What is CHARGE?
CHARGE syndrome is an acronym for a genetic disorder that typically causes the following abnormalities: coloboma, heart defects, atresia choanae, growth retardation, genital abnormalities and ear abnormalities. The disease is present at birth, and symptoms can persist and worsen as a person ages.
What are the symptoms of CHARGE syndrome?
In 1979, Dr. B.D. Hall first described this condition, then in 1981, the acronym CHARGE was given to children who had a cluster of features occurring together. Each letter in the name CHARGE stands for a common clinical finding in children with this condition.
- C: Coloboma of eye. This is an opening in part of the eye and can involve the iris (colored part of the eye), retina, or disc. Microphthalmia (small eye) can also occur.
- H: Heart defects
- A: Choanal atresia (narrowing of the passages that go from the nose to the back of the throat).
- R: Retarded (delayed) growth and development
- G: Genitourinary abnormalities
- E: Ear anomalies (short wide ear with “snipped” off outer helix and prominent
- inner fold). Children also have hearing loss due to abnormalities of the middle and inner ear.
Other anomalies can include facial palsy (paralysis of facial nerves), brain abnormalities, cleft lip and palate, kidney abnormalities, and characteristic facial features.
What causes CHARGE syndrome?
CHARGE is caused by a change (“mutation”) in a gene called the CHD7 gene on chromosome 8. In body cells, each person has 46 chromosomes that come in 23 pairs. One member of each chromosome pair is inherited from an individual’s mother and the other from the father. Therefore, each person has two copies of chromosome 8, one copy that is inherited from a person’s mother and the other from a person’s father. Each chromosome is divided into two parts, a short arm called the “p” arm and the long arm known as the “q” arm. Many genes make up each chromosome. The CHD7 gene is on the “q” arm of chromosome 8.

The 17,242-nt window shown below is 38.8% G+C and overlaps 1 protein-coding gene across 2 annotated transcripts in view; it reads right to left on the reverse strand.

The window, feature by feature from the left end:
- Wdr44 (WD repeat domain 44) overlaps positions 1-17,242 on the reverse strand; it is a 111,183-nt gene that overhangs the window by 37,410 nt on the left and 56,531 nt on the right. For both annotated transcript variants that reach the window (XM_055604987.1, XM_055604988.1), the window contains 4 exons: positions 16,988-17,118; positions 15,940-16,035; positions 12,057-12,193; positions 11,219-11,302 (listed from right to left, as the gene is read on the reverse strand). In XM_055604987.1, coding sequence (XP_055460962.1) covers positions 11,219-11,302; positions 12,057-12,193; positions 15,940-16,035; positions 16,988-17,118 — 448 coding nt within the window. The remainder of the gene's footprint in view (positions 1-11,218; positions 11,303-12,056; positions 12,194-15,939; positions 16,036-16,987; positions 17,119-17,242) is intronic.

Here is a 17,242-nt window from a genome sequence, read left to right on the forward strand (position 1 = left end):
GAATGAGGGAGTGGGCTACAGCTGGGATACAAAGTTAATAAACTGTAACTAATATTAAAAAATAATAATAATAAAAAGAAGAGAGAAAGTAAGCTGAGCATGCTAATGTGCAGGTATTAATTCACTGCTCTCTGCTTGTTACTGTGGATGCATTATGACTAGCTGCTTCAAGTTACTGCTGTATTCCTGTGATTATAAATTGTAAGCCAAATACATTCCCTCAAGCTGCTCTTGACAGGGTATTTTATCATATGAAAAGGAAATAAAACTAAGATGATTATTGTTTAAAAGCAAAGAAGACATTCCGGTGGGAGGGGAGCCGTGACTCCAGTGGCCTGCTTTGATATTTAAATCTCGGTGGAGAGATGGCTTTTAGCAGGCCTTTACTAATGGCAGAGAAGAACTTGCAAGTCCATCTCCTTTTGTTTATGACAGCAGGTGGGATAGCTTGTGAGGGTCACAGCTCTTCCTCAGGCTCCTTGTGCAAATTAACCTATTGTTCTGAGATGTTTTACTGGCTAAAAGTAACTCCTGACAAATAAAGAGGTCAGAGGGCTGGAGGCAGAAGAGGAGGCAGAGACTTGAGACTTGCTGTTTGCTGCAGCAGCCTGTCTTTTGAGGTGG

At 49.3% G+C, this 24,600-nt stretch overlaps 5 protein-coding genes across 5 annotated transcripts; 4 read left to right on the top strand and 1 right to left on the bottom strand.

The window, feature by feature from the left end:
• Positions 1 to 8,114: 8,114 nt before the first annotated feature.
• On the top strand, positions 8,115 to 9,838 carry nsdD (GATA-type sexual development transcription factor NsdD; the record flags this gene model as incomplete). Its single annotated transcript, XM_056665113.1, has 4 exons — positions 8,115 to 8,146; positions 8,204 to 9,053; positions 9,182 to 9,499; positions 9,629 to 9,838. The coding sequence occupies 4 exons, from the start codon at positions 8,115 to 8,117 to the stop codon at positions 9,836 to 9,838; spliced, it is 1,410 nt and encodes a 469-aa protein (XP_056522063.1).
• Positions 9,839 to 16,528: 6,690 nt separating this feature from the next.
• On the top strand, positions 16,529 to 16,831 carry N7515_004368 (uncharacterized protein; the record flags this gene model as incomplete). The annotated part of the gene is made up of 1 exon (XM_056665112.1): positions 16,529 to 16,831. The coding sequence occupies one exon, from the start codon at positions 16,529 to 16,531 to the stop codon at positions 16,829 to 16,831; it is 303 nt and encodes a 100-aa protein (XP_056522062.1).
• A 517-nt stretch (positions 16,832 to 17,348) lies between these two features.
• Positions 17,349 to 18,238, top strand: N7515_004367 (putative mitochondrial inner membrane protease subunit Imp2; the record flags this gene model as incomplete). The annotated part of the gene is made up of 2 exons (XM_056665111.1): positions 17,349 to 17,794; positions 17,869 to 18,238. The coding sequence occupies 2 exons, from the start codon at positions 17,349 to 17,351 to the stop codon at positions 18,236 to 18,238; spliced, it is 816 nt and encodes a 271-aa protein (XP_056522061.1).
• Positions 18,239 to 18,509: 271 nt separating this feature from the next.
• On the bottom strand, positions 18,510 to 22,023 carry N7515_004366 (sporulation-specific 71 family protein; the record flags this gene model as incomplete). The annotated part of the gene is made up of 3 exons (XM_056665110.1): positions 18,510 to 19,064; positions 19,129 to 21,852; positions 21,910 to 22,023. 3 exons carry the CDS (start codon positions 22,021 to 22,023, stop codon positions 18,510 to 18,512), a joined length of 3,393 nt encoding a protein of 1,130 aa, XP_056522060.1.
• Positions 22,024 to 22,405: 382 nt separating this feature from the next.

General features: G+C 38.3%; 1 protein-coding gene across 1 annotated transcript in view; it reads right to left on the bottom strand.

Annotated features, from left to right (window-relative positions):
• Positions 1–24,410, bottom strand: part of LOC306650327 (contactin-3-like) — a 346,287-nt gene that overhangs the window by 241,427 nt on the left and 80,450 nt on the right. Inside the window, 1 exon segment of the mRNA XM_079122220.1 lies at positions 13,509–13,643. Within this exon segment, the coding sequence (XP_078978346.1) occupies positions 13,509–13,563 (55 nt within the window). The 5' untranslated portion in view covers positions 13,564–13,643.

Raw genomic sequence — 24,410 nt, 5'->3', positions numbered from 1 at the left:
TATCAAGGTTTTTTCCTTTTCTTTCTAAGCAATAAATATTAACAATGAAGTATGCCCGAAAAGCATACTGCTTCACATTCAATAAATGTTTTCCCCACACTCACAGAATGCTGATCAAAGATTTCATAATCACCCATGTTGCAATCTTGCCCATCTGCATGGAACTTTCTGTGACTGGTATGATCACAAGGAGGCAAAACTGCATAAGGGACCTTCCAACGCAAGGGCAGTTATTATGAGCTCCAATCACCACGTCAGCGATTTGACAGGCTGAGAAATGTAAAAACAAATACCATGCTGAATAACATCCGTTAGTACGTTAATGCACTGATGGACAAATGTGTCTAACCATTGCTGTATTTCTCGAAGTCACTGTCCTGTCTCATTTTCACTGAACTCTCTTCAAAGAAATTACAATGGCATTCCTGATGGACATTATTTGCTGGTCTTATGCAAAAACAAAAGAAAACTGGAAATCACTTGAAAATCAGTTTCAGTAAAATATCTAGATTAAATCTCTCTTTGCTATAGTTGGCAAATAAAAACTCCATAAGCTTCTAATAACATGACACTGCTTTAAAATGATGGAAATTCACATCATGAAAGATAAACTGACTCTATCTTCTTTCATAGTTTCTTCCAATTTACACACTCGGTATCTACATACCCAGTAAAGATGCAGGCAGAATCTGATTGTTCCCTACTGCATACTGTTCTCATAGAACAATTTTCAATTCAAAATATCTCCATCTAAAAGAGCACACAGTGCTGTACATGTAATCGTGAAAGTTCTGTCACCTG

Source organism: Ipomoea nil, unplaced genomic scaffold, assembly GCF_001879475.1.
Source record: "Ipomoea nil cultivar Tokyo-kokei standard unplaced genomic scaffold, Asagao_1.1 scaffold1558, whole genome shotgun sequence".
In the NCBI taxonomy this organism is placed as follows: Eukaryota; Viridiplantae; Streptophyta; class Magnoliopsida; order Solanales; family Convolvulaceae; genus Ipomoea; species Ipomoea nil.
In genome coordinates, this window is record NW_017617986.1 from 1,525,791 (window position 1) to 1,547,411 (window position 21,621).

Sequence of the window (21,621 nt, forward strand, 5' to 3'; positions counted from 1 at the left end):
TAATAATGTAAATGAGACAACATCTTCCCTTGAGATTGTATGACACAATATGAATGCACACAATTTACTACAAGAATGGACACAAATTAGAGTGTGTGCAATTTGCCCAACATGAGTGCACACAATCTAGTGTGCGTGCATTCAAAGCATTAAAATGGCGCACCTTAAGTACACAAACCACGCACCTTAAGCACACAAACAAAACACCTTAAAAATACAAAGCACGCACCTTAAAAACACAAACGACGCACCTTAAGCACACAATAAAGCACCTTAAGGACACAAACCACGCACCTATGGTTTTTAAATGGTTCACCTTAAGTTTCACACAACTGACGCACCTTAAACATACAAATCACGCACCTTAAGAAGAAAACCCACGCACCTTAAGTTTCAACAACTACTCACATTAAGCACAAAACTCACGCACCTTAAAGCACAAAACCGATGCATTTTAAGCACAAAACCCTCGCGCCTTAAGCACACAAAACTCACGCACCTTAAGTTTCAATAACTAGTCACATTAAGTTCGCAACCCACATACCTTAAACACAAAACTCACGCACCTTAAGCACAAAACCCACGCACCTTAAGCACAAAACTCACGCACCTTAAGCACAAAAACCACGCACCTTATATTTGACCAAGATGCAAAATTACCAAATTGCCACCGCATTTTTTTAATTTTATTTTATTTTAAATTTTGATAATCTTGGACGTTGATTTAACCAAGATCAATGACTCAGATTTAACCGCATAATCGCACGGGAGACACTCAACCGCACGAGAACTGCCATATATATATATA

Approximately 60 to 70 percent of individuals with typical clinical features of CHARGE will have a change in the gene detected through routine testing of the CHD7. A smaller percentage of individuals with CHARGE have deletions (material missing) or duplications (additional genetic material) in the CHD7 gene which requires specialized testing. Most individuals with CHARGE do not have an affected parent. Individuals with CHARGE have a 50 percent chance of having children with the disorder.
What is the prognosis for my child with CHARGE?
With proper management, the prognosis for most children with this condition is positive. With careful monitoring and management of visual, hearing, craniofacial, and cardiac (heart) issues, these children will attend school, have friends, and most of all enjoy life. With close follow-up by a craniofacial team and/or clinical genetics, these children can grow to be healthy and happy adults.
Reviewed by: Chad A Perlyn, MD
This page was last updated on: February 07, 2020 10:06 AM
Date: Friday, July 10, 2020
Nicklaus Children’s Hospital invites you to attend a conference designed to provide individuals with Beckwith-Wiedemann Syndrome (BWS) and their families with up-to-date information about the possible aspects of BWS and their management.